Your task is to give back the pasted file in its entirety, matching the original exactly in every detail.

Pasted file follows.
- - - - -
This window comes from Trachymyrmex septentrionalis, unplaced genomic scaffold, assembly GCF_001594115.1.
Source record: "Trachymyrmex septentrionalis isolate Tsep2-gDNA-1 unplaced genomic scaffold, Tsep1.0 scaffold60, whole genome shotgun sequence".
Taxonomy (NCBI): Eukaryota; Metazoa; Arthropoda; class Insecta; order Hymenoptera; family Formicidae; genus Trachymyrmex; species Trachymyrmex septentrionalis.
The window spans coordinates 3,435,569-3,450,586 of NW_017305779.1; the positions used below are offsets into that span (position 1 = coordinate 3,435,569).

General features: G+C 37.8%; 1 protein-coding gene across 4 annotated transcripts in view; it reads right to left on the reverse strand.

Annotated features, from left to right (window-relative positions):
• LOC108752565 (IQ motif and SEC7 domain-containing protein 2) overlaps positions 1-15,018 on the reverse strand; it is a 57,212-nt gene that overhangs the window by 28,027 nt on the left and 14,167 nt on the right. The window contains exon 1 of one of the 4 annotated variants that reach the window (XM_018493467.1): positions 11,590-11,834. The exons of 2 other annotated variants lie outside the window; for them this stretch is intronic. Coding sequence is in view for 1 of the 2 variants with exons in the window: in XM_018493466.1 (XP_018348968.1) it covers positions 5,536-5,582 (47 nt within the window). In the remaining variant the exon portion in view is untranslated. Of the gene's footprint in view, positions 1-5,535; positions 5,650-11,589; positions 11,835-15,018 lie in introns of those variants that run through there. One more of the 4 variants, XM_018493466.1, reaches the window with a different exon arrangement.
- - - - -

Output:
This window comes from Trachymyrmex septentrionalis, unplaced genomic scaffold, assembly GCF_001594115.1.
Source record: "Trachymyrmex septentrionalis isolate Tsep2-gDNA-1 unplaced genomic scaffold, Tsep1.0 scaffold60, whole genome shotgun sequence".
Taxonomy (NCBI): Eukaryota; Metazoa; Arthropoda; class Insecta; order Hymenoptera; family Formicidae; genus Trachymyrmex; species Trachymyrmex septentrionalis.
The window spans coordinates 3,435,569-3,450,586 of NW_017305779.1; the positions used below are offsets into that span (position 1 = coordinate 3,435,569).

General features: G+C 37.8%; 1 protein-coding gene across 4 annotated transcripts in view; it reads right to left on the reverse strand.

Annotated features, from left to right (window-relative positions):
• LOC108752565 (IQ motif and SEC7 domain-containing protein 2) overlaps positions 1-15,018 on the reverse strand; it is a 57,212-nt gene that overhangs the window by 28,027 nt on the left and 14,167 nt on the right. The window contains exon 1 of one of the 4 annotated variants that reach the window (XM_018493467.1): positions 11,590-11,834. The exons of 2 other annotated variants lie outside the window; for them this stretch is intronic. Coding sequence is in view for 1 of the 2 variants with exons in the window: in XM_018493466.1 (XP_018348968.1) it covers positions 5,536-5,582 (47 nt within the window). In the remaining variant the exon portion in view is untranslated. Of the gene's footprint in view, positions 1-5,535; positions 5,650-11,589; positions 11,835-15,018 lie in introns of those variants that run through there. One more of the 4 variants, XM_018493466.1, reaches the window with a different exon arrangement.